The game of clones and the Australia tax: divergent views about copyright business models and the willingness of Australian consumers to infringe

In a forthcoming issue of the UNSW Law Journal, Paula Dootson and I write about the effect of restrictive copyright licensing practices on the willingness of consumers to infringe copyright. This builds on Paula’s PhD work, and we present qualitative evidence to support the common intuition that the lack of access to legitimate content distribution channels increases the willingness of consumers to infringe copyright. But surpisingly, consumers do want to pay for access at a fair price if they can, and they’ll go to significant lengths to do it (like setting up a VPN to access netflix or itunes from another region).

We’ve made a pre-publication draft of the article available.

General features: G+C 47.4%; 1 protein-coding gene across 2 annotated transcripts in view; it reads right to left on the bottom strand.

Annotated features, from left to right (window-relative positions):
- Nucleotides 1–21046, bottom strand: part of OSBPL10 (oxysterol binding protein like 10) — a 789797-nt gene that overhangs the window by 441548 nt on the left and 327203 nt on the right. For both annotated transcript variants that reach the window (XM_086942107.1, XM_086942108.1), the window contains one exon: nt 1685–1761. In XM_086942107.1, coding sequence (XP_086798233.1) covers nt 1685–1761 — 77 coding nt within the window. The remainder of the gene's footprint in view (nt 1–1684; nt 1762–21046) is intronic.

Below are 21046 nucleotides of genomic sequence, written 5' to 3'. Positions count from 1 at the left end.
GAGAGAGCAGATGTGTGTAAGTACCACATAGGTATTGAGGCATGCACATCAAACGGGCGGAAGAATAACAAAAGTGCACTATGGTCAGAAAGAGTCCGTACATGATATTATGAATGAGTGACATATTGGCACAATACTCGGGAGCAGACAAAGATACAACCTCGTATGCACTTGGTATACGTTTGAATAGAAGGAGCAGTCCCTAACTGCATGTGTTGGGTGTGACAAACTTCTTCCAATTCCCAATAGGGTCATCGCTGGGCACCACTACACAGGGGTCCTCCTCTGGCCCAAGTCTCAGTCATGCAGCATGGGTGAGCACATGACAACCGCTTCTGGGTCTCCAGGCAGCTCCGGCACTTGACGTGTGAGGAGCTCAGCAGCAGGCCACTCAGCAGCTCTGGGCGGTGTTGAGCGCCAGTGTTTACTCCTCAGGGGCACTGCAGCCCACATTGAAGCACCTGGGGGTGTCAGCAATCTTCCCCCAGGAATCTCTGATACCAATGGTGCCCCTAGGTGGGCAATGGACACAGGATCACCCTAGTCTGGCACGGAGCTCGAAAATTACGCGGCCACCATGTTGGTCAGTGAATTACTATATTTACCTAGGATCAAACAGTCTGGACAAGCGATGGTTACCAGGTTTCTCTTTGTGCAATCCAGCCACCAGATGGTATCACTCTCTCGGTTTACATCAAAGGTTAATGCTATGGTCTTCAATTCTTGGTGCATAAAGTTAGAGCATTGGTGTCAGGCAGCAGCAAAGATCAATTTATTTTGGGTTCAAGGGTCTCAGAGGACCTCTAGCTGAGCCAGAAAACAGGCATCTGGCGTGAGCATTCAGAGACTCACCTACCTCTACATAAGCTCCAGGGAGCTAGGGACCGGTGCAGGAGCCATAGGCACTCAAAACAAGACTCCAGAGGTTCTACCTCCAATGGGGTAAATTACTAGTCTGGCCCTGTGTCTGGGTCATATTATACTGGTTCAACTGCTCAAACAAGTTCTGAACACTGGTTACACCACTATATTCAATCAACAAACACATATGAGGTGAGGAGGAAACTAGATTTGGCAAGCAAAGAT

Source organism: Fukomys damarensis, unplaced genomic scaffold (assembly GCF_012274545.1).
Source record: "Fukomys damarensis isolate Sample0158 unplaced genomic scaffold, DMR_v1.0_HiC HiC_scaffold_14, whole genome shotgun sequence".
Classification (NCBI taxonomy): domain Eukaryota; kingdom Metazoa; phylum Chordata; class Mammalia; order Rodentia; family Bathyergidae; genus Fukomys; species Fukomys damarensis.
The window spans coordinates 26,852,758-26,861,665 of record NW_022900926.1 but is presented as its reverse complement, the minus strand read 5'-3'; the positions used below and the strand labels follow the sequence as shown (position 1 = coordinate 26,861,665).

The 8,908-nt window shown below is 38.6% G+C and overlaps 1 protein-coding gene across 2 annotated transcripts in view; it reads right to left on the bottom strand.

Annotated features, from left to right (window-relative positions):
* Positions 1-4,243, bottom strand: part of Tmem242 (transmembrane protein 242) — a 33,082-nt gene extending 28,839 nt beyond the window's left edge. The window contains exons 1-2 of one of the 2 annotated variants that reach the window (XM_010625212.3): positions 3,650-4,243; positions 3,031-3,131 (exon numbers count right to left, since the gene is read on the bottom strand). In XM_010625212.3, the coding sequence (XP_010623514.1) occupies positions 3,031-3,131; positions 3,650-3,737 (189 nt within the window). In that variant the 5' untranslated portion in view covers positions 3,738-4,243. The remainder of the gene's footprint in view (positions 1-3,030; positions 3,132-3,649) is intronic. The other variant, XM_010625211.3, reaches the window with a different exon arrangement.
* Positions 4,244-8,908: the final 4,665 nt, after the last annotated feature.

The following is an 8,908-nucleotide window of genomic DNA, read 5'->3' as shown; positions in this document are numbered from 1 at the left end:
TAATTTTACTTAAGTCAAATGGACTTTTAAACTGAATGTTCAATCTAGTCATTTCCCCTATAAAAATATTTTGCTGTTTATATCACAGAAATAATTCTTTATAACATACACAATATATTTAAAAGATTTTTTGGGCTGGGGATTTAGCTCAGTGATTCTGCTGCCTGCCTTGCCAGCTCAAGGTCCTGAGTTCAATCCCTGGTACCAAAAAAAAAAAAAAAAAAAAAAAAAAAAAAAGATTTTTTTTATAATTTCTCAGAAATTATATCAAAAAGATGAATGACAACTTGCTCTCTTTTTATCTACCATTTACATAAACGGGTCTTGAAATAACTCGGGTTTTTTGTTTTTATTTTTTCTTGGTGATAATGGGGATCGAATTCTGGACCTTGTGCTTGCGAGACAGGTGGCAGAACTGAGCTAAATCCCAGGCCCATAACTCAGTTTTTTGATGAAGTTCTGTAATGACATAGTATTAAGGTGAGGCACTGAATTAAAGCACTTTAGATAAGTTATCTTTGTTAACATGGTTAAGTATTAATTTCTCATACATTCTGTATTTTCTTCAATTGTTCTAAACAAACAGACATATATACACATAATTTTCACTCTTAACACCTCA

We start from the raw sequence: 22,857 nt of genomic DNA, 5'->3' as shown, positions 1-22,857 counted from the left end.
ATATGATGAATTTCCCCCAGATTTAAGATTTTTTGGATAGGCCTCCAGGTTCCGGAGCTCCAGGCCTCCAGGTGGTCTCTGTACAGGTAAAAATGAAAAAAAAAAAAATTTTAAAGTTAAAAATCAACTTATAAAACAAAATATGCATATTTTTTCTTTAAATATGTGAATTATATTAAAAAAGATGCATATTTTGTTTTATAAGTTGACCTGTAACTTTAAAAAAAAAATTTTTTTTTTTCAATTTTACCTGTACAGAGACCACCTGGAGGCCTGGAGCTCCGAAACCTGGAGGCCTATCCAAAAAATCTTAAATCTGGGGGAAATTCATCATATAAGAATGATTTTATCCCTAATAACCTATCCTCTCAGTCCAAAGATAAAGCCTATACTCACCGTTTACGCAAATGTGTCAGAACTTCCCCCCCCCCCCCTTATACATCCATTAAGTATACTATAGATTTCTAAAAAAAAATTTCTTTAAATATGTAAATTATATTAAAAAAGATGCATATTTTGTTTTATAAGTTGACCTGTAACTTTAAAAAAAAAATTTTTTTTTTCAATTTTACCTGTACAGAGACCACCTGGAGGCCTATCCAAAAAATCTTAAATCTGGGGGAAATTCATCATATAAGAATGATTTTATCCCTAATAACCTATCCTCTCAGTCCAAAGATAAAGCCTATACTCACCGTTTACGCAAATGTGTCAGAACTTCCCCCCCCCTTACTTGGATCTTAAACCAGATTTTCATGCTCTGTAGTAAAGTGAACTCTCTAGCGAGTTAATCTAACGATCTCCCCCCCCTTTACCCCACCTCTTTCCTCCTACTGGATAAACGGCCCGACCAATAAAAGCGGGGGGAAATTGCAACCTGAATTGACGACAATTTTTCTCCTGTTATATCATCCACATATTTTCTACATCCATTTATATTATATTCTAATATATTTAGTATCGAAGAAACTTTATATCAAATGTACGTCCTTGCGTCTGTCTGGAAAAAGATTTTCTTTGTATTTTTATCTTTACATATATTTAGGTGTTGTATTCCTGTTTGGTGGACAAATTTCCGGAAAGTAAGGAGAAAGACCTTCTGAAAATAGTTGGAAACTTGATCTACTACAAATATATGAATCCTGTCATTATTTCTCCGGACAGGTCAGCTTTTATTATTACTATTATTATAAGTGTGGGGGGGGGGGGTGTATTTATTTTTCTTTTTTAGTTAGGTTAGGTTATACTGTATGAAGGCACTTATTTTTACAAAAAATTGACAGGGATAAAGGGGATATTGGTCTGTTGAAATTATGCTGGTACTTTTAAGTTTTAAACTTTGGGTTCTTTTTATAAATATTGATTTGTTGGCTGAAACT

[…]

Fairness in copyright – or why rates of infringement are so high

Here’s a paragraph from an article I’m writing about free-riding. It distils my argument about the role of fairness in copyright, and why the industry is only harming itself when it does things like make Game of Thrones only available on Foxtel: In recent decades, the copyright industries have been losing the normative high ground. Read more about Fairness in copyright – or why rates of infringement are so high[…]